US to withdraw 60 per cent of embassy staff from Havana over sonic attacks
Cuba is investigating reports by diplomats of health problems caused by sonic attacks
The United States will withdraw 60 per cent of its staff from the US Embassy in Havana, Cuba, following reports of sonic attacks on diplomats.
Officials said 21 US diplomats and their family members had reported having health problems, including hearing loss, dizziness and nausea, the cause of which is unknown.
The Associated Press, citing senior officials, said that the embassy will issue a new travel warning and stop processing visas because some of the attacks happened in Cuban hotels.
The Cuban authorities are investigating the reports and has denied it has played any role in the unexplained incidents. It says it has so far been unable to determine the cause.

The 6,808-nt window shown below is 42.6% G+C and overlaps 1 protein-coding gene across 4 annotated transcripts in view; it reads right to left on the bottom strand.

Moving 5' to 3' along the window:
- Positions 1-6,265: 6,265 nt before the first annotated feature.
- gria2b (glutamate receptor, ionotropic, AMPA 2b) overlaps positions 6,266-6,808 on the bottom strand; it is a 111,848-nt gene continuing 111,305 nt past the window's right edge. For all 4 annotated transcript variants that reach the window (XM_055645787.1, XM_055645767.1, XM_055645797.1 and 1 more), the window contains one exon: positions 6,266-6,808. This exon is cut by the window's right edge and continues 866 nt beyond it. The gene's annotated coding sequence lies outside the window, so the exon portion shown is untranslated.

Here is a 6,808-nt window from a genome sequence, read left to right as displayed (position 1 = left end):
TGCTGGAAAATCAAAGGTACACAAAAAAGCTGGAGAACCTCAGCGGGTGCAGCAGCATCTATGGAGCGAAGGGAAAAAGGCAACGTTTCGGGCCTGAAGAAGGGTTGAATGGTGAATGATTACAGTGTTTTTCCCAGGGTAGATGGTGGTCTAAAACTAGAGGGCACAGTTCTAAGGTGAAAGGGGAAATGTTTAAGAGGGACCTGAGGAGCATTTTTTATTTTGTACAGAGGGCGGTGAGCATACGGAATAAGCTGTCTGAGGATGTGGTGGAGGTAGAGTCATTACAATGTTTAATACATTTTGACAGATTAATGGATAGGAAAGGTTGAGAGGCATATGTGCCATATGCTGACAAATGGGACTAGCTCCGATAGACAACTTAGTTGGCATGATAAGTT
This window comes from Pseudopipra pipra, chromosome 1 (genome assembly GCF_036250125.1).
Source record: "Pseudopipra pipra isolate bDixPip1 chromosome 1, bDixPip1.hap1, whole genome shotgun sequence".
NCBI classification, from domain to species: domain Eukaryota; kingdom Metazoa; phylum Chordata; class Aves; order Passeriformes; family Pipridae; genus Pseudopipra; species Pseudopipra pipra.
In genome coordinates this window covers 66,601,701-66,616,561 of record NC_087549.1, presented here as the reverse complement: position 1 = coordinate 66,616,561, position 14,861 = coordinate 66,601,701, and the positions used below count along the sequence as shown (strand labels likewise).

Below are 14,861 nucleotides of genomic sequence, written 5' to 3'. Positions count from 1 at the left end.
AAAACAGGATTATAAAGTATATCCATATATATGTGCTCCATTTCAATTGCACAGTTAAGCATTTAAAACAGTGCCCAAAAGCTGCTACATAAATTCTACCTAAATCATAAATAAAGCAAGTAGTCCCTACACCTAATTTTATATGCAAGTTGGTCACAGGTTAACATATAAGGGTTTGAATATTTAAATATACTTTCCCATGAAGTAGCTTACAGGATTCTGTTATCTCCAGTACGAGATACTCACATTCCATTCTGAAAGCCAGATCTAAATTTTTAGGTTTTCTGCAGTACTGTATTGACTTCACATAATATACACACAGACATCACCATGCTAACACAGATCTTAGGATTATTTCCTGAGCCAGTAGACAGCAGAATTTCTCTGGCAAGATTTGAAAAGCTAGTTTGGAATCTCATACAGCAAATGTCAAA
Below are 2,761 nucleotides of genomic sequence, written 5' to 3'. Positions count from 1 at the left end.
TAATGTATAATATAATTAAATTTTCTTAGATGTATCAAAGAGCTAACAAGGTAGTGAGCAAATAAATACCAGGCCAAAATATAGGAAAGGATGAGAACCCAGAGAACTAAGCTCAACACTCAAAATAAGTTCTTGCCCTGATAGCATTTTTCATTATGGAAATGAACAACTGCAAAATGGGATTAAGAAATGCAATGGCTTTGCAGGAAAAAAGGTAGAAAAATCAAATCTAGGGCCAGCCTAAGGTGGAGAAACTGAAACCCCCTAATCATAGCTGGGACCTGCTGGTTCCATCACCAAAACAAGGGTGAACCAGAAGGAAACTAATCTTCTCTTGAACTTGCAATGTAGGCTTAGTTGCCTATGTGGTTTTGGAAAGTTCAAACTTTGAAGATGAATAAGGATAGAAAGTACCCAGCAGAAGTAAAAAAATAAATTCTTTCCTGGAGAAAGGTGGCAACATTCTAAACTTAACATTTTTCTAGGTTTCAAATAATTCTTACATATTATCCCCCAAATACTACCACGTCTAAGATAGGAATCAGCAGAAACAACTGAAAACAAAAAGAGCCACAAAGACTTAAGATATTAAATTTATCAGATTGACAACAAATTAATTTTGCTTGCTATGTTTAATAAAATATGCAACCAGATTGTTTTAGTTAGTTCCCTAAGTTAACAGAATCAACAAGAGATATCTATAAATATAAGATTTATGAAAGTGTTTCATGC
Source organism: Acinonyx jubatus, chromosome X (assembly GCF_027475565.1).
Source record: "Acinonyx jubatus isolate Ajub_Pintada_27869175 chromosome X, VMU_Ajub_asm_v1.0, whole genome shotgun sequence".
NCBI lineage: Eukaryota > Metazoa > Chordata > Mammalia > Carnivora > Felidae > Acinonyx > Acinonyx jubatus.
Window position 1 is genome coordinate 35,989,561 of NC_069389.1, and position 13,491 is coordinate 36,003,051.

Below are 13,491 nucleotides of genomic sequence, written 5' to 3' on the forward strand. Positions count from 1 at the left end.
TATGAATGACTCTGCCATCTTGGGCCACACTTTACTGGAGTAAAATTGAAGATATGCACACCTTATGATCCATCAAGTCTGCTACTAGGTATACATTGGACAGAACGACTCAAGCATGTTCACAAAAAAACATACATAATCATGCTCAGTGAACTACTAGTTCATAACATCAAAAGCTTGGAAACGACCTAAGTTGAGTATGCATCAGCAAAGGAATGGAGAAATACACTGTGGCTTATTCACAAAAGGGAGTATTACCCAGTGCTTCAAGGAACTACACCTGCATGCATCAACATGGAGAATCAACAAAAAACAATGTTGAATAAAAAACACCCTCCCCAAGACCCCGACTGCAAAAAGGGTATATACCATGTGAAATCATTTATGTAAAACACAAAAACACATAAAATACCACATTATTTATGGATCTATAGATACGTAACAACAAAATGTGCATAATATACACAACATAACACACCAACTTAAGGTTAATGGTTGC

There is no suggestion from Washington that Cuba is involved, however, US secretary of state Rex Tillerson has said that Cuba has a responsibility to protect foreign diplomats working in Havana.
The US Embassy in Havana reopened in 2015 under the Barack Obama administration following the resumption of diplomatic ties between the two nations.
However, current US president Donald Trump, who has announced a partial roll-back of his predecessor’s policies, said he would shut the embassy again if necessary.
Updated: September 29, 2017 08:03 PM